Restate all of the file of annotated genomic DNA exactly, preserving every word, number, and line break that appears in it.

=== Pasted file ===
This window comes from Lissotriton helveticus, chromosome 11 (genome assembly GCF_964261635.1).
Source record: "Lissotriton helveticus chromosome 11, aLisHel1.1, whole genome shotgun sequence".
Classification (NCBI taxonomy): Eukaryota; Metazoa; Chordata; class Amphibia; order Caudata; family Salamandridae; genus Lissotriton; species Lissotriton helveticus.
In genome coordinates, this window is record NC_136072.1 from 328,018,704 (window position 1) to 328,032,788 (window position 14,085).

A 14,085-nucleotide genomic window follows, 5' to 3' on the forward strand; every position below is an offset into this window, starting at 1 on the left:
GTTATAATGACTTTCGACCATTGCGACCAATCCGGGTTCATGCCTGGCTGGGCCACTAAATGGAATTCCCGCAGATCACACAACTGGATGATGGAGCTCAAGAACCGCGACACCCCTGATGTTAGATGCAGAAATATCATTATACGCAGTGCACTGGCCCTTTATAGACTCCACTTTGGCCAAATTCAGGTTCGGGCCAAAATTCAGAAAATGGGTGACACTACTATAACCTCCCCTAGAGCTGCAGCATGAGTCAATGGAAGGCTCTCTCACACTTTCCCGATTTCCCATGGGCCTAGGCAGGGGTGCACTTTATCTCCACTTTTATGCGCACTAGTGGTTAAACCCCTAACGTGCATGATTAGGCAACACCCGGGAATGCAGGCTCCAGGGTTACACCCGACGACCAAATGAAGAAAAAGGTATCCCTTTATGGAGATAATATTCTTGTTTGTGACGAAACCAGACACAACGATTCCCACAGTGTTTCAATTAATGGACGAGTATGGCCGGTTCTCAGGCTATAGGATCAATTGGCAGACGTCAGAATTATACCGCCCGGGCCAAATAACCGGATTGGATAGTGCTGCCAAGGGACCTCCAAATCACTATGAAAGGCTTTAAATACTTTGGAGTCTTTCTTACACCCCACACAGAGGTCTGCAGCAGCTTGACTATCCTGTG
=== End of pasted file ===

This window comes from Lissotriton helveticus, chromosome 11 (genome assembly GCF_964261635.1).
Source record: "Lissotriton helveticus chromosome 11, aLisHel1.1, whole genome shotgun sequence".
Classification (NCBI taxonomy): Eukaryota; Metazoa; Chordata; class Amphibia; order Caudata; family Salamandridae; genus Lissotriton; species Lissotriton helveticus.
In genome coordinates, this window is record NC_136072.1 from 328,018,704 (window position 1) to 328,032,788 (window position 14,085).

A 14,085-nucleotide genomic window follows, 5' to 3' on the forward strand; every position below is an offset into this window, starting at 1 on the left:
GTTATAATGACTTTCGACCATTGCGACCAATCCGGGTTCATGCCTGGCTGGGCCACTAAATGGAATTCCCGCAGATCACACAACTGGATGATGGAGCTCAAGAACCGCGACACCCCTGATGTTAGATGCAGAAATATCATTATACGCAGTGCACTGGCCCTTTATAGACTCCACTTTGGCCAAATTCAGGTTCGGGCCAAAATTCAGAAAATGGGTGACACTACTATAACCTCCCCTAGAGCTGCAGCATGAGTCAATGGAAGGCTCTCTCACACTTTCCCGATTTCCCATGGGCCTAGGCAGGGGTGCACTTTATCTCCACTTTTATGCGCACTAGTGGTTAAACCCCTAACGTGCATGATTAGGCAACACCCGGGAATGCAGGCTCCAGGGTTACACCCGACGACCAAATGAAGAAAAAGGTATCCCTTTATGGAGATAATATTCTTGTTTGTGACGAAACCAGACACAACGATTCCCACAGTGTTTCAATTAATGGACGAGTATGGCCGGTTCTCAGGCTATAGGATCAATTGGCAGACGTCAGAATTATACCGCCCGGGCCAAATAACCGGATTGGATAGTGCTGCCAAGGGACCTCCAAATCACTATGAAAGGCTTTAAATACTTTGGAGTCTTTCTTACACCCCACACAGAGGTCTGCAGCAGCTTGACTATCCTGTG